A missing tooth can have undesirable consequences. Just a few of these include:
- Possible changes in appearance and speech
- Heightened risk of bacterial buildup, threatening the remaining teeth (and causing bad breath)
- Likelihood of shifting tooth alignment, which can lead to grinding and distressed temporomandibular joint (TMJ)
- Potential bone loss in the jaw
- Greater likelihood of periodontal disease
- Difficulty eating foods, leading to nutrient loss
- Enhanced risk of stroke and heart disease
Given these facts, a dentist will almost always recommend procedures (such as root canals) that might save a damaged tooth. If, however, the tooth is already missing, the dentist will likely recommend replacing it.
A number of options exist for tooth replacement, including dentures or partial dentures, which are often the best option for replacing multiple missing teeth, especially if they are not next to each other. Options also include bridges, which work very well with missing teeth that adjoin. But for a single missing tooth, a dentist will often recommend a dental implant. While nothing is as healthy as a real tooth, an implant comes close. In appearance, function, and overall jaw health, an implant most closely mimics a missing tooth.
A dentist will often warn patients, however, that an implant might not work for people who use tobacco, especially those who smoke. Quitting is recommended, if not required, before an implant is installed. Why?
Dental implant procedure
It first helps to understand the way an implant is placed in the mouth. This occurs in three or four stages:
- Bone graft
The jaw is prepared and strengthened for the implant by a bone graft.
The jawbone is drilled to make a “root” for the replacement tooth, which is the implant proper. Typically made of titanium alloys, it essentially resembles a screw.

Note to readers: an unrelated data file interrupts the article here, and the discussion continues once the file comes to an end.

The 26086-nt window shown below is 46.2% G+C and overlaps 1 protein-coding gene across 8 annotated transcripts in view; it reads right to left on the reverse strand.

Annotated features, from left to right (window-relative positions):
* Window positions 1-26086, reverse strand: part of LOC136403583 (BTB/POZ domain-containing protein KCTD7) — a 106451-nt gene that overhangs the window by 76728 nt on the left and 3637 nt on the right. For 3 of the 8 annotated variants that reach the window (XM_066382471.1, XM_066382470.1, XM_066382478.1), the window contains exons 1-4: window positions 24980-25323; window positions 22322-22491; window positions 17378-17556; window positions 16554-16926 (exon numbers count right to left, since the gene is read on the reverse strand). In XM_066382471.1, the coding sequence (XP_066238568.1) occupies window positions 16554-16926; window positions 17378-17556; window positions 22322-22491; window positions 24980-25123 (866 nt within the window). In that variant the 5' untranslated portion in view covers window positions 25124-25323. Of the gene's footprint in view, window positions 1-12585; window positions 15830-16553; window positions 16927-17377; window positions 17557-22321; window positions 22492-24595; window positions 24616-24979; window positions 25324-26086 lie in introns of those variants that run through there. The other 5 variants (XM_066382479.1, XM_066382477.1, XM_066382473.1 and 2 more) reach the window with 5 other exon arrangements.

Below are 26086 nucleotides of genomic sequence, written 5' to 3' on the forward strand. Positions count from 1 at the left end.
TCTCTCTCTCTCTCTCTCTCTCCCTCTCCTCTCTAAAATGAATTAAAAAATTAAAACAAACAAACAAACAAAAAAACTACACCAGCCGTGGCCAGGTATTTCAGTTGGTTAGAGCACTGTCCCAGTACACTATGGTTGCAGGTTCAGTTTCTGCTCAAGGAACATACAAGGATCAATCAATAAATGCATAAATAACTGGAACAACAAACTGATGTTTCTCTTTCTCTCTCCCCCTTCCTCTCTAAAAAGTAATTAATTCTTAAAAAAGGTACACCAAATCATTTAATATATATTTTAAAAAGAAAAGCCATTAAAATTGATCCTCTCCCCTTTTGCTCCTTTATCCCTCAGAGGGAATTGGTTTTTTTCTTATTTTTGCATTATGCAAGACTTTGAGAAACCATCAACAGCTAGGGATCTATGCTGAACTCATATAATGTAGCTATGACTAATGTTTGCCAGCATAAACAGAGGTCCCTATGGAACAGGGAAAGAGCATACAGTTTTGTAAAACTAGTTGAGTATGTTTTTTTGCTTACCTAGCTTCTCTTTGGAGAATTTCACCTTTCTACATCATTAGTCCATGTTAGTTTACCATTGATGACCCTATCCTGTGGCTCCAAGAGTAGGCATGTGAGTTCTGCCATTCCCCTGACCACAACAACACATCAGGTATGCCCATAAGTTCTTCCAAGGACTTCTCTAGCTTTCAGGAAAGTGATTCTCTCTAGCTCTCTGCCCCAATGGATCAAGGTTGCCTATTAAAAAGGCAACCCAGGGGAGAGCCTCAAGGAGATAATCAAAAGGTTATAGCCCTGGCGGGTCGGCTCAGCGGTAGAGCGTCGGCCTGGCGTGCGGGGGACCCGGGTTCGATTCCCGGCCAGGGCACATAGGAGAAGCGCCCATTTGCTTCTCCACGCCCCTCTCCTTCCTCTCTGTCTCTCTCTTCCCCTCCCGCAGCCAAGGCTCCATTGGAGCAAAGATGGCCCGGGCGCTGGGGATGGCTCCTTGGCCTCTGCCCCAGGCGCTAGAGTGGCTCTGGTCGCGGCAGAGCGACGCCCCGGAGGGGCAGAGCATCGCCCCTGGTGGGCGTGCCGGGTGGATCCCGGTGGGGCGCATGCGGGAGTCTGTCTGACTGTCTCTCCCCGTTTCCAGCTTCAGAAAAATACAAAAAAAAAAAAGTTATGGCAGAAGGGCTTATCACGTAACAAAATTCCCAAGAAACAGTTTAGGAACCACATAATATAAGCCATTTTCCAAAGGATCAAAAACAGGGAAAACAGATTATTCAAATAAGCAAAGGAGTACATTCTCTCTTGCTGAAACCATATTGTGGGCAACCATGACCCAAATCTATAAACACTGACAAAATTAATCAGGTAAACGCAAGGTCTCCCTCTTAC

At this point, a period of some months needs to elapse to allow the jaw to heal and for the completion of a process called “osseointegration,” in which the implant essentially merges with the bone. In the meantime, a temporary cap is placed over the implant.
Once osseointegration has occurred, the implant is now ready for an abutment. This is essentially a peg-like apparatus over which the crown will be fitted.
Sometimes, oral surgeons place the implant and abutment at the same time, though many prefer to do this as separate procedures. At any rate, the gums need to heal fully before the final stage.
Finally, the crown is attached by means of the abutment, and once it is properly fitted, the procedure is complete.
Tobacco and dental implants
Tobacco use – especially, but not limited to, smoking – increases the risk of periodontal disease and oral lesions. These both create an unhealthy environment in the mouth, especially since the surgery briefly opens the jawbone, usually enclosed by tissue, to whatever is present in the mouth.
Many studies show a connection between nicotine and delayed bone regeneration and healing like what occurs during the bone graft and osseointegration. Medical literature has not concluded that smoking significantly impedes either, but it is better not to take the risk.
There is overwhelming dental and medical consensus that nicotine delays healing. Smoking specifically releases carbon monoxide, which displaces oxygen in the blood’s hemoglobin and thereby reduces the oxygen needed by the tissues of the gum to heal. Furthermore, nicotine in any form constricts the blood vessels, which reduces blood flow and thus the oxygen and blood supply to the tissue healing from surgery.
Dental implantation is a mild surgery, but a surgery nonetheless; the dentist will have to make gum incisions will reach the jawbone, and they will have to open the gums again to install the abutment. Any habit that slows down or prevents healing needs to be avoided.
To underscore this point: while dental implants have a very high success rate (close to 95% of procedures are successful), no surgery is guaranteed to be successful every time. One study concludes that smokers and other tobacco users make up the majority of the 5% that fail.
Successful Dental Implants
At Wall Street Dentistry, Drs. Renfroe and Conley have extensive experience in installing dental implants and want their patients to have the highest possible chance of success. For more information about implants and how to maximize their benefits, set up a consultation by phone or text message: (256) 400-2783. Wall Street Dentistry places its 30 years of experience at the service of the people of Albertville, Gadsden, Boaz and surrounding areas in Alabama and is looking forward to helping them maintain or repair their bright, healthy smiles.